Families who enjoy this movie should see Smith’s other films. They might also like to get a glimpse of Jay and Silent Bob in the otherwise stupid “Scary Movie”.

I Love You Again

posted by rkumar
A
Lowest Recommended Age:Kindergarten - 3rd Grade
Movie Release Date:1940

Prissy, stingy Larry Wilson (William Powell) bores everyone aboard ship on his way back to the United States from a business trip. When Ryan, a fellow passenger, falls overboard, Larry is accidentally knocked overboard trying to save him. Hit on the head, he comes to as George Carey, a smooth con man whose last memory is of a train ride nine years before, when someone stole the money he was taking to bet on a fight. He has no recollection of his life as Larry, in a small town called Habersville. When he finds “Larry’s” bank book with a substantial balance, he and Ryan decide to visit Habersville to get as much of it as they can.

At the dock, they are met by Larry’s wife, Kay (Myrna Loy). Carey is smitten with her, but she has come to get him to agree to a divorce. They go back to Habersville together, where Carey and Ryan plan an elaborate swindle, with the help of Carey’s former partner, Duke. Constantly confronted with people and questions he cannot remember, Carey manages to fake his way through, even on a hilarious hike with a Scout-like troop of boys. Kay begins to warm to him, and, when she finds out the truth from Ryan, she remains loyal. Carey tries to call off the swindle, and when that does not work, resolves everything with his last con job, happily looking forward to staying in Habersville with Kay.

Powell and Loy appeared in more films together than any screen couple since the silents, and this delightful romantic comedy is one of their best films. Carey’s horror as he finds out more and more about his life as “Larry” is balanced by Powell with smooth maneuvering to keep everyone from finding out that he can’t remember anything about his life in Habersville. Loy is, as always, “the perfect wife,” witty, wise and loyal — she sees the essence of the truth and is adorably charmed by it.

Amnesia of this kind occurs only in the movies (and in soap operas). Even though it makes no sense medically, it does make sense dramatically. When Carey was hit on the head in a robbery nine years before, he became Larry, the boring businessman. It had to be because, at some level, a part of him wanted a “respectable life.” At the end, he is neither Carey nor Larry, but a synthesis of both, ready to stay in Habersville with Kay and live happily ever after. Kay’s motives are also justified. She married a bore like Larry because, as she says, she saw something exciting behind his eyes. She was the only one who glimpsed Carey inside of the stiff and proper Larry. And she also sees Carey at his best. When she says he is noble and honest, she turns out to be right.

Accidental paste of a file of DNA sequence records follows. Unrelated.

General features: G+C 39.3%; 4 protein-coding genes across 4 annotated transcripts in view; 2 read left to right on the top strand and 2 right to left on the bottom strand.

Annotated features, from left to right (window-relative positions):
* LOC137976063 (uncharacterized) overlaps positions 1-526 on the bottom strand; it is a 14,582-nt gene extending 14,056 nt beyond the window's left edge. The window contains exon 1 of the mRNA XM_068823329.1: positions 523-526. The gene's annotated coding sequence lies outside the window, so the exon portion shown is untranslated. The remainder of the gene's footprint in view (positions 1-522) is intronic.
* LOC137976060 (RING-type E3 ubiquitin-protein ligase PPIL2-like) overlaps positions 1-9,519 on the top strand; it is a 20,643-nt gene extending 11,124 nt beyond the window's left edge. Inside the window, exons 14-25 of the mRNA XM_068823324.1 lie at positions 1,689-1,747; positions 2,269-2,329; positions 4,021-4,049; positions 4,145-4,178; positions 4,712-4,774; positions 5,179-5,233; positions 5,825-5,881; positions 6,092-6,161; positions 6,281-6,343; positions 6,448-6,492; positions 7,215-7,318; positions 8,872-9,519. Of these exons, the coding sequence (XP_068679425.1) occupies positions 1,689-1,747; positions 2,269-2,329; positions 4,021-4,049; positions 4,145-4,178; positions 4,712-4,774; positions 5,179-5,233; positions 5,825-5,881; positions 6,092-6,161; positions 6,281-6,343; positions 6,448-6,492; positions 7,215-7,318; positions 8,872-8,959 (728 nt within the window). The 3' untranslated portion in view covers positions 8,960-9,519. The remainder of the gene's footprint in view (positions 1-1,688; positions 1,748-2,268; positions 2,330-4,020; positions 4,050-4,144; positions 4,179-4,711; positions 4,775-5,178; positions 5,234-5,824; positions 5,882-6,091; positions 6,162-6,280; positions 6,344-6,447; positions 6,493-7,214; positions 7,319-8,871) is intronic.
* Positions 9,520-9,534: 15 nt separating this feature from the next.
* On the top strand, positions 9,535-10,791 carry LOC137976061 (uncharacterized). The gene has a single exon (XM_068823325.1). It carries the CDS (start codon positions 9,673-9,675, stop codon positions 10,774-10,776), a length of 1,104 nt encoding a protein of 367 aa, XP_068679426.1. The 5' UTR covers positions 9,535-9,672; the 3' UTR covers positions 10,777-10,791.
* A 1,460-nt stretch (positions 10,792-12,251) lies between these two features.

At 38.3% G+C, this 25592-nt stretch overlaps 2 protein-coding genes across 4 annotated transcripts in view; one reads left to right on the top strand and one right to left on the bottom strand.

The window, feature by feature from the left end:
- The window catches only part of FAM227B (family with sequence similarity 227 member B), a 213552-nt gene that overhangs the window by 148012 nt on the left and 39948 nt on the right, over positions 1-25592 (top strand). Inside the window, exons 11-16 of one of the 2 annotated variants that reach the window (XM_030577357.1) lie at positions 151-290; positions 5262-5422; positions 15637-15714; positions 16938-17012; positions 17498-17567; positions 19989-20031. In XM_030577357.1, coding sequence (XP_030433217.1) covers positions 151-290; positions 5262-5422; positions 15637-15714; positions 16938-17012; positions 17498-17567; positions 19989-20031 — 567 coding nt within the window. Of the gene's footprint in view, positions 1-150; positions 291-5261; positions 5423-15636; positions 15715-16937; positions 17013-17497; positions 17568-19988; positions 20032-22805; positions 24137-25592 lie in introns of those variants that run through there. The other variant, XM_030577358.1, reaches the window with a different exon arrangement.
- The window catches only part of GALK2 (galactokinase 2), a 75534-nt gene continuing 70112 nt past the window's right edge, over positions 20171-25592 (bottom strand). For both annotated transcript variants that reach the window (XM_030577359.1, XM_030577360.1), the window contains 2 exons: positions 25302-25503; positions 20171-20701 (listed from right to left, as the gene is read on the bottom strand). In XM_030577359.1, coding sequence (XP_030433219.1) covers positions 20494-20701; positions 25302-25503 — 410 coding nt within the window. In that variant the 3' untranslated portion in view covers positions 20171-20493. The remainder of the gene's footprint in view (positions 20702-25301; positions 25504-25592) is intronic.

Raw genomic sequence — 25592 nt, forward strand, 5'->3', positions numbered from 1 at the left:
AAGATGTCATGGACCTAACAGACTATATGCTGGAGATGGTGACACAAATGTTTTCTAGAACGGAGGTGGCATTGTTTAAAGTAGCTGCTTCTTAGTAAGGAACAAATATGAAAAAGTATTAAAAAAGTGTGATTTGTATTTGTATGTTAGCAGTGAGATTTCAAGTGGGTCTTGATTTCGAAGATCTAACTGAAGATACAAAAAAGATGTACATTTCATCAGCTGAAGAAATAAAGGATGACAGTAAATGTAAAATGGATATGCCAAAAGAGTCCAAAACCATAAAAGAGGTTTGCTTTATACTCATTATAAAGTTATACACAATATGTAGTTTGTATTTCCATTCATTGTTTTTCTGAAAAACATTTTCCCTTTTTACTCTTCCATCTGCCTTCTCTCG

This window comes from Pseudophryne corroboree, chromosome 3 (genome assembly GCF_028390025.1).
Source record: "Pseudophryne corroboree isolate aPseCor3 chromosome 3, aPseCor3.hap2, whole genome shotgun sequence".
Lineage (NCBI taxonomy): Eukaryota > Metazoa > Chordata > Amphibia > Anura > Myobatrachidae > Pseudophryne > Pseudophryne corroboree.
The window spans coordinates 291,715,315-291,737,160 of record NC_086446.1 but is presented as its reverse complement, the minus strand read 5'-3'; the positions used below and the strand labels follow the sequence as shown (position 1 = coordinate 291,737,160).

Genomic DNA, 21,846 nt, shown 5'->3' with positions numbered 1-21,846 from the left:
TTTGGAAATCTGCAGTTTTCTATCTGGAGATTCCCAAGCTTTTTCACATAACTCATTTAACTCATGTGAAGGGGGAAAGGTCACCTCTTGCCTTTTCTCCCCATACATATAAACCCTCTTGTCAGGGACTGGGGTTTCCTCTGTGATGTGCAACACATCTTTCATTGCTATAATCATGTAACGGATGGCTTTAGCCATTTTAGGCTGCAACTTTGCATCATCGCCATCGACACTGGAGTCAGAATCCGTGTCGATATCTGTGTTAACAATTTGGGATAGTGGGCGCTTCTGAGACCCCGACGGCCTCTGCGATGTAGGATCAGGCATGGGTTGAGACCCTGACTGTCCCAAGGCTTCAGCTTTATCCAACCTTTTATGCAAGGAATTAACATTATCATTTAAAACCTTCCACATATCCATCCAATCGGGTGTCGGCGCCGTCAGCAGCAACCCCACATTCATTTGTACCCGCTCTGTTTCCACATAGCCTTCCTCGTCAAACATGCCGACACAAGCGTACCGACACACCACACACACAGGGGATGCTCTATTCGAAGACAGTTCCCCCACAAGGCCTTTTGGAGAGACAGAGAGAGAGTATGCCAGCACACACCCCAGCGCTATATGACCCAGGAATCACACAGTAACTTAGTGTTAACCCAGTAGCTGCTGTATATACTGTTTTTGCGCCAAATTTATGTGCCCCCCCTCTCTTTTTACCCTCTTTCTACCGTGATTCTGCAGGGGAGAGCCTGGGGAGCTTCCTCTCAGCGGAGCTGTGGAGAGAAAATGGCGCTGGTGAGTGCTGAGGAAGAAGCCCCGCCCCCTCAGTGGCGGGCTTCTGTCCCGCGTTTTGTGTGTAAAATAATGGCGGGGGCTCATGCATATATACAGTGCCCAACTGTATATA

Questions for Kids:

· What does Carey do to convince everyone that he is Larry, and that he remembers his life in Habersville?

· When is he closest to being found out, and how does he handle it?

· How does he con Duke into letting him out of the swindle?

· What do you think will happen after Duke leaves with the money?

· Will Carey be at all like Larry in the future? How?

Connections: As in “The Music Man,” this is a story about a con man who comes to a small town and is redeemed by love. Another movie with a funny scene involving a counterfeit Scout leader is “It’s a Wonderful World,” with Jimmy Stewart and Claudette Colbert, and also directed by W.S. Van Dyke. A romantic drama about amnesia is “Random Harvest,” in which Greer Garson marries Ronald Coleman, who has forgotten his past, and loses him when he remembers it.

Any of the Powell and Loy movies are a pleasure to watch, especially “The Thin Man” series and “Libeled Lady.” Harkspur, Jr. is played by Carl “Alfalfa” Switzer of “Our Gang.”

I Know Where I’m Going

posted by rkumar
B+
Lowest Recommended Age:4th - 6th Grades
Movie Release Date:1946